The NSW Government has rolled out 80 new four-wheel drive ambulances across the state, which will allow paramedics to access patients in challenging terrain, the NSW Minister for Health Ryan Park announced today.
These purpose built 4WD ambulance vehicles are used to access patients in situations where standard ambulances would not be able to, particularly in regional and remote areas.
The new vehicles give paramedics greater ability to reach patients in the bush, on sand, through water, mud, and snow.
This enables paramedics to provide lifesaving treatment and stabilisation, while organising a suitable method of moving the patient.
The new Toyota Landcruiser 200 series was modified to a 3-seater to allow for the inclusion of a stretcher and medical equipment.
The 4WDs will not be used in place of standard patient transport ambulances, but will complement the standard stretchered ambulance fleet.
In some cases, the vehicles will also be used to retrieve the patient and deliver them to standard stretchered ambulance for further transport.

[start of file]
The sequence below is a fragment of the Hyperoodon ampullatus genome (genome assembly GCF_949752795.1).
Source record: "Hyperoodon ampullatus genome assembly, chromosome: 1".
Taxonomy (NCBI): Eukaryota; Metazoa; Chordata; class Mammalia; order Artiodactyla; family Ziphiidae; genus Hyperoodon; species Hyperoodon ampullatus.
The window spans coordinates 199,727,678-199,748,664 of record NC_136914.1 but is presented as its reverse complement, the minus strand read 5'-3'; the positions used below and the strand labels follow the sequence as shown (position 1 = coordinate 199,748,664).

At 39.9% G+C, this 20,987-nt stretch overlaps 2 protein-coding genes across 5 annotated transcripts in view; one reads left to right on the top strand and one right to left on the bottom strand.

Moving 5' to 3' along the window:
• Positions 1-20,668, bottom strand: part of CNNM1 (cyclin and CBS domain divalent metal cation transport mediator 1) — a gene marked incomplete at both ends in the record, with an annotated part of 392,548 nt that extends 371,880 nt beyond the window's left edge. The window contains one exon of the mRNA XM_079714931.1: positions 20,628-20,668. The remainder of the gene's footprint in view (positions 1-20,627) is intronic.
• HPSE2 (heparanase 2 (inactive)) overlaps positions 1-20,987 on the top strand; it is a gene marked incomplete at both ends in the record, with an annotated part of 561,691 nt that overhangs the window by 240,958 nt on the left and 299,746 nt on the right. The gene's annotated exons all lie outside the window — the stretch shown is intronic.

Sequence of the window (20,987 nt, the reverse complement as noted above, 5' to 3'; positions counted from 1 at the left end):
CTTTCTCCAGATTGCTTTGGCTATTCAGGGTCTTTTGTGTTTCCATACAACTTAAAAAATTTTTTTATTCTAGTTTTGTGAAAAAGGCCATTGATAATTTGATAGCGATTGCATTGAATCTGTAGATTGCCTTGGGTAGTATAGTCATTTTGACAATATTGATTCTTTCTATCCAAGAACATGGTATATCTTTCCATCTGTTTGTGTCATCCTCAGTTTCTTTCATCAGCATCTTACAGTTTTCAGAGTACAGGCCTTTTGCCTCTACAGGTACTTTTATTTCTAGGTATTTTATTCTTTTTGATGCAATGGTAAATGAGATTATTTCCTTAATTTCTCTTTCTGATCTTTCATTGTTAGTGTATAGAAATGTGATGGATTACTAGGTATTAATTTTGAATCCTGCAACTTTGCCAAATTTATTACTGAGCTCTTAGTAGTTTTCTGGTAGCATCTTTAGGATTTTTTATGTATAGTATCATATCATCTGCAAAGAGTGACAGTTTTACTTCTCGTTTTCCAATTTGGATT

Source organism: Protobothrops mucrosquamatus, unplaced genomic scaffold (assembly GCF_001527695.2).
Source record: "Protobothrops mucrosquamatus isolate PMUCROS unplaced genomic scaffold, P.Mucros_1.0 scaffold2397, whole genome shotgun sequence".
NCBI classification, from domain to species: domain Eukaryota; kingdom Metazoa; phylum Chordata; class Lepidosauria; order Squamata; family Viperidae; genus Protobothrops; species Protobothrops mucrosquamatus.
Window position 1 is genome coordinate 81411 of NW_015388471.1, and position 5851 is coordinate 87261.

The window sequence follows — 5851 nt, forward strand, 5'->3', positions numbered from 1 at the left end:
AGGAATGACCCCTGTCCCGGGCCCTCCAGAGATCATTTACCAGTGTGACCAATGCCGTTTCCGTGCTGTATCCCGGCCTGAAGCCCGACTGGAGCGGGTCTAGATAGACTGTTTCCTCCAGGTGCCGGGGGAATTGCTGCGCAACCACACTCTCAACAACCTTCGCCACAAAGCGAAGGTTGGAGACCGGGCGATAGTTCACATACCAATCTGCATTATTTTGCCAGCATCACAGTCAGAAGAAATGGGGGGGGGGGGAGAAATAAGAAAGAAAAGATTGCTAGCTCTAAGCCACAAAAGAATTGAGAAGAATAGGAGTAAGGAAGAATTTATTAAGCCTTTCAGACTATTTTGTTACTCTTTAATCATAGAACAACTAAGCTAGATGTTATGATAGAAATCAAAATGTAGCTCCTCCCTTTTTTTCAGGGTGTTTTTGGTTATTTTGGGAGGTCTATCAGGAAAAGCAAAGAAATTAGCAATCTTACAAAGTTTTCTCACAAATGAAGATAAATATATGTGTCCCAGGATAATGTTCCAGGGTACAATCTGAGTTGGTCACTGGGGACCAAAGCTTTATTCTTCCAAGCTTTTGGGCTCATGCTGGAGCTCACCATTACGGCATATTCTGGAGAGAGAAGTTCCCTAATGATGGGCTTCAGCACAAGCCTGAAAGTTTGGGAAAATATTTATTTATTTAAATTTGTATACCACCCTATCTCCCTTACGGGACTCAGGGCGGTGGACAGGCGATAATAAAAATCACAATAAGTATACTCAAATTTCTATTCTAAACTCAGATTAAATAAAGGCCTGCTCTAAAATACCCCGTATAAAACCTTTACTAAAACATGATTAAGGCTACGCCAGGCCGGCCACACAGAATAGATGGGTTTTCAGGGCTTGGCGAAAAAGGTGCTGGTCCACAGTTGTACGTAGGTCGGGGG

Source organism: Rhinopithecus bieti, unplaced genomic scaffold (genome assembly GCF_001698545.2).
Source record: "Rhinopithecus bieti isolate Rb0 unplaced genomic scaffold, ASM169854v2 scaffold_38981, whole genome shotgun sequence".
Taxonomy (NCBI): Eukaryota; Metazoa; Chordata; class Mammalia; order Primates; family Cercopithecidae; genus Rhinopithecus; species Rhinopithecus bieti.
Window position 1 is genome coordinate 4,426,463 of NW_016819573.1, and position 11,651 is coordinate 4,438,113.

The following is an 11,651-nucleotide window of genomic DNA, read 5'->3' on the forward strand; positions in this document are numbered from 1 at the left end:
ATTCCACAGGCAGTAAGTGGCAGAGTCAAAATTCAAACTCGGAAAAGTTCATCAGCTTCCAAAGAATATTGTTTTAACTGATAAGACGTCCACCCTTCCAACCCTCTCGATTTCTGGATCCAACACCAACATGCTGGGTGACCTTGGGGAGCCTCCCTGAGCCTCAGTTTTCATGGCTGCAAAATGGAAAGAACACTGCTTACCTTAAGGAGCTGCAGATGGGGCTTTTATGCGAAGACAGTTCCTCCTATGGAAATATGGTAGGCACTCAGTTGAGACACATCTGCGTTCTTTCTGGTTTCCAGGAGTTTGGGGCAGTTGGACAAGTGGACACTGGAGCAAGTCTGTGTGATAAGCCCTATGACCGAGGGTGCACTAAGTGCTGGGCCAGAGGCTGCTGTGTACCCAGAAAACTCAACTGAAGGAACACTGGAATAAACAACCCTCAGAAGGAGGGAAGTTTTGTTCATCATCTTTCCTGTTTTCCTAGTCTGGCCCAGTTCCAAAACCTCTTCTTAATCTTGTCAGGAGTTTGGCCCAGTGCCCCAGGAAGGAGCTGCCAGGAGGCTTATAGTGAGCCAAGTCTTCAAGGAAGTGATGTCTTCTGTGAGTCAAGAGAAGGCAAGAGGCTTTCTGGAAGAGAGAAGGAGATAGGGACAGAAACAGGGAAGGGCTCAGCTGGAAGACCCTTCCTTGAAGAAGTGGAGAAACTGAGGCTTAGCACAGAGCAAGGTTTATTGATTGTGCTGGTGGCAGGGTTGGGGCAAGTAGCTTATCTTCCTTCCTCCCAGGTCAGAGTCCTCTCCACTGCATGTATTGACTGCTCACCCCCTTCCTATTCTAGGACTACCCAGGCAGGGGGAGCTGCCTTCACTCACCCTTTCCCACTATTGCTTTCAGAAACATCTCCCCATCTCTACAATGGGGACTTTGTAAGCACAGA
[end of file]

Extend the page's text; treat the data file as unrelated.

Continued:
If paramedics identify that a location cannot be reached due to road conditions or difficult terrain, they can advise the Control Centre and a specialist resource such as these 4WDs can be deployed from nearby ambulance stations.
“I want our paramedics and first responders to have the most modern and up to date equipment, to help them deliver the highest quality care,” said Health Minister Ryan Park.
“This announcement means that our paramedics will be better placed to reach patients in the most challenging and harshest of environments.
“These special purpose built ambulances will enhance health care in our regional and rural communities.”
NSW Ambulance Chief Executive Dr Dominic Morgan welcomed the new additions to the fleet.
“The new Toyota Landcruiser 200 Series vehicles replace an aging fleet of Toyota Landcruiser Troop Carriers, which were sturdy work horses but no longer fit for purpose.
“These new vehicles will make it easier and safer for our paramedics to continue carrying out difficult rescue missions while delivering the best possible pre-hospital care.”